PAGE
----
Now this really is a gem. Royal Malewane is located in Thornybush Reserve, which sits to the east of the Timbavati and Kruger National Park. The lodge has been finished to the very highest of standards, but remains elegantly understated.
Featuring in the esteemed Condé Naste’s ‘Best 50 Resorts In The World’ Reader’s Choice Award 2016, Royal Malewane’s combination of old-world allure and modern sophistication gives the lodge an inherent charm that returning guests continue to laud.
FOOD AND SERVICE
Royal Malewane’s Executive Chef Brandon Souris ensures that the menu puts guests’ individual preferences first, tailoring each day’s offerings to the specific requirements of each visitor. This flexibility, coupled with a fantastic range of South African wines, creates a festive atmosphere among the guests; no request is ever too much for the lodge. A selection of over 60 different whiskies from around the world completes Royal Malewane’s outstanding dining experience.
Each of the six private suites is beautifully appointed, all facing out over a local spillway and open plain. The suites have large wooden decks, private plunge pool and deck, private sala and large en-suite bathrooms. They are absolutely lovely, but if you are looking for the ultimate in safari indulgence, then there are two private suites at Royal Malewane – the Royal Suite and the Malewane Suite.
Twice the size (220sq metres) of the standard suites, they include two bedrooms, kitchen and lounge area, and lead out through large glass fronted walls onto a vast open deck furnished in Persian carpets, plunge pool and sala. Each of the two suites is best suited to a family or group of four, who are also able to enjoy a private chef, private butler and private wildlife drive vehicle with guide and tracker.
Activities include game drives, guided walks, visits to the cheetah centre, the Wildlife Rehabilitation Centre, ballooning, golf, riding and community visits. The 11,500 hectare Thornybush reserve is home to the big five game, and wildlife quantity and quality is not a concern. One of South Africa‘s three master trackers works for Royal Malewane. In addition to the above, Royal Malewane also offer a twice weekly Bedouin Camp eat out.
In-house, the spa facilities are excellent. There is a fully equipped gym, treatment rooms, superb central swimming pool (which you can actually do proper lengths in) and reclining beds.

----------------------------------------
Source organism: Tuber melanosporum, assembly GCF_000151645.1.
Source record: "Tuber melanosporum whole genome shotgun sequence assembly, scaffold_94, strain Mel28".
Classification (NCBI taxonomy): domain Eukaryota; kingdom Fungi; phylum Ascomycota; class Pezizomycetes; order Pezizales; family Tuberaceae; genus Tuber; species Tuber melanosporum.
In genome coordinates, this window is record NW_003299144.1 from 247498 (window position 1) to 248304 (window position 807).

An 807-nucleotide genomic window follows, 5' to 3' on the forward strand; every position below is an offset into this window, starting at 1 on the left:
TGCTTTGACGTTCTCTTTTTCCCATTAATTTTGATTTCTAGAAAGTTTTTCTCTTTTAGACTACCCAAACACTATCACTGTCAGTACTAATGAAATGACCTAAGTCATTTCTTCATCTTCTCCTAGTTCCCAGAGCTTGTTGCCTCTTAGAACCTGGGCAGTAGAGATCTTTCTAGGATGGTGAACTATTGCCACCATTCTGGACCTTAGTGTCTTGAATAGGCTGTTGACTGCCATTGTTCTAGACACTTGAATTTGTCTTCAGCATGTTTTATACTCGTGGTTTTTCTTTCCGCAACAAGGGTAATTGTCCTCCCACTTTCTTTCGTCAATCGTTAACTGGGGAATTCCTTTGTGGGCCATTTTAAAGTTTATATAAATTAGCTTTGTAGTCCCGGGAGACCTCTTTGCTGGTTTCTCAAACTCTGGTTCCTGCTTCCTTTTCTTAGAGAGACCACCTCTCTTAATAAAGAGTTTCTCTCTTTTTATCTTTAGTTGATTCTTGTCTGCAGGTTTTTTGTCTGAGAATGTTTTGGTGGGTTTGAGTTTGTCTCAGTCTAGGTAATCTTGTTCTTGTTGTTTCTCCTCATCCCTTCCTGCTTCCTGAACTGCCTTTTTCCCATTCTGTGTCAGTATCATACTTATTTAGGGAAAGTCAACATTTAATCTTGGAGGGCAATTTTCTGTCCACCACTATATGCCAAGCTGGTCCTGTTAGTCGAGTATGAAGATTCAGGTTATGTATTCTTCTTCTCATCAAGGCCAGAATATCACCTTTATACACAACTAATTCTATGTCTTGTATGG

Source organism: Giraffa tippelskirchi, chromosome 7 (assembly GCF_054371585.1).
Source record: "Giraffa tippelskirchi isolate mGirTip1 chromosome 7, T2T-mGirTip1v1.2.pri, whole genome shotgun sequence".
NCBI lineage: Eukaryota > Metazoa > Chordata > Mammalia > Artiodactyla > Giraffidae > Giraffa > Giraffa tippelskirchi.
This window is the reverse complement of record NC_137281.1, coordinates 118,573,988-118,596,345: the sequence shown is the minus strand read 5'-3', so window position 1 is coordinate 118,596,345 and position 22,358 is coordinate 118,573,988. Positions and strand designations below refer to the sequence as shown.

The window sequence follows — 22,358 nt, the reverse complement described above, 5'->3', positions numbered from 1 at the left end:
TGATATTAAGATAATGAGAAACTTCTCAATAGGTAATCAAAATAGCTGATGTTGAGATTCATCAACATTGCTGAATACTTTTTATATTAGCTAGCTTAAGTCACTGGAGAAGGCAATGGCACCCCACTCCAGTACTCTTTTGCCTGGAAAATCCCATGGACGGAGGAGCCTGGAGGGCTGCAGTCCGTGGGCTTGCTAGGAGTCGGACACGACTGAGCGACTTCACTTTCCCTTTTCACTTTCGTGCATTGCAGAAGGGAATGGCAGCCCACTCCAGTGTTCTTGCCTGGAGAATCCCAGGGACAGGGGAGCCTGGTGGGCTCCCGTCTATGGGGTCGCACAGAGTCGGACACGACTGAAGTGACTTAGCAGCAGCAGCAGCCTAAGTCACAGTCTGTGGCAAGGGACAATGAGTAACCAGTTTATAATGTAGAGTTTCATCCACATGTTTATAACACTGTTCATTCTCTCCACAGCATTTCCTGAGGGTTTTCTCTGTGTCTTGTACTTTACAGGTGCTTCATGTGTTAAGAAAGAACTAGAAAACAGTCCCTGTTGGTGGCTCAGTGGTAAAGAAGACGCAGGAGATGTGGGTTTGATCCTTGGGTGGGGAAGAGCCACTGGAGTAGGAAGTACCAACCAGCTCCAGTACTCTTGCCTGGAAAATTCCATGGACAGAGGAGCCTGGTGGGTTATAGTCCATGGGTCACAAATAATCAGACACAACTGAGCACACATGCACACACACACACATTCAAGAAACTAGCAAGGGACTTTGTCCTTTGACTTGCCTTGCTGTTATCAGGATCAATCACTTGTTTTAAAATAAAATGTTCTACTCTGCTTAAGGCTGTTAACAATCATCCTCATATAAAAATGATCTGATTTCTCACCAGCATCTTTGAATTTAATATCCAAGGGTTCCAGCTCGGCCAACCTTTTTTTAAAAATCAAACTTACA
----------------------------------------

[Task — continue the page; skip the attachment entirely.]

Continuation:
Royal Malewane is a founding member of the Greater Kruger Environmental Protection Foundation (“GKEPF”), a unique anti-poaching initiative. The founders include, The Kruger National Park (“KNP”), Peace Parks, World Wildlife Fund and the Association of Private Nature Reserves (“APNR”). Royal Malewane is situated within the Thornybush Private Nature Reserve which forms part of the APNR.
GKEPF’s overarching purpose is to preserve all wildlife in the central Kruger, the APNR reserves to the west and the private game reserves to the east of central Kruger in Mozambique. Its approach is holistic in practice acknowledging that the task of wildlife protection is something that cannot be solved by individual reserves or lodges acting independently. In addition to this, the GKEPF plays an active role in combating the illegal international trade in wildlife.
Furthermore, Thornybush Private Nature Reserve has its own anti-poaching programme which is coordinated by Protrack on the ground. Moreover a special anti-poaching headquarters has been set up on the reserve and all activities are monitored through a central control room.
Since 2009 Royal Malewane has worked hard to improve the lives of children as part of the Sigagule Crèche, which is situated in the nearby village of Sigagule about 10kms from Royal Malewane. Today the crèche has approximately 130 children from the ages of 6 months up to 6 year olds.
Royal Malewane also offers day trips for pupils and teachers at the local Slekhiso Primary School. This initiative includes an educational Game Drive and lunch on the reserve. It is hoped that through offering these experiences younger generations will learn the importance of conservation and how crucial eco-tourism can be for both community development and wildlife preservation.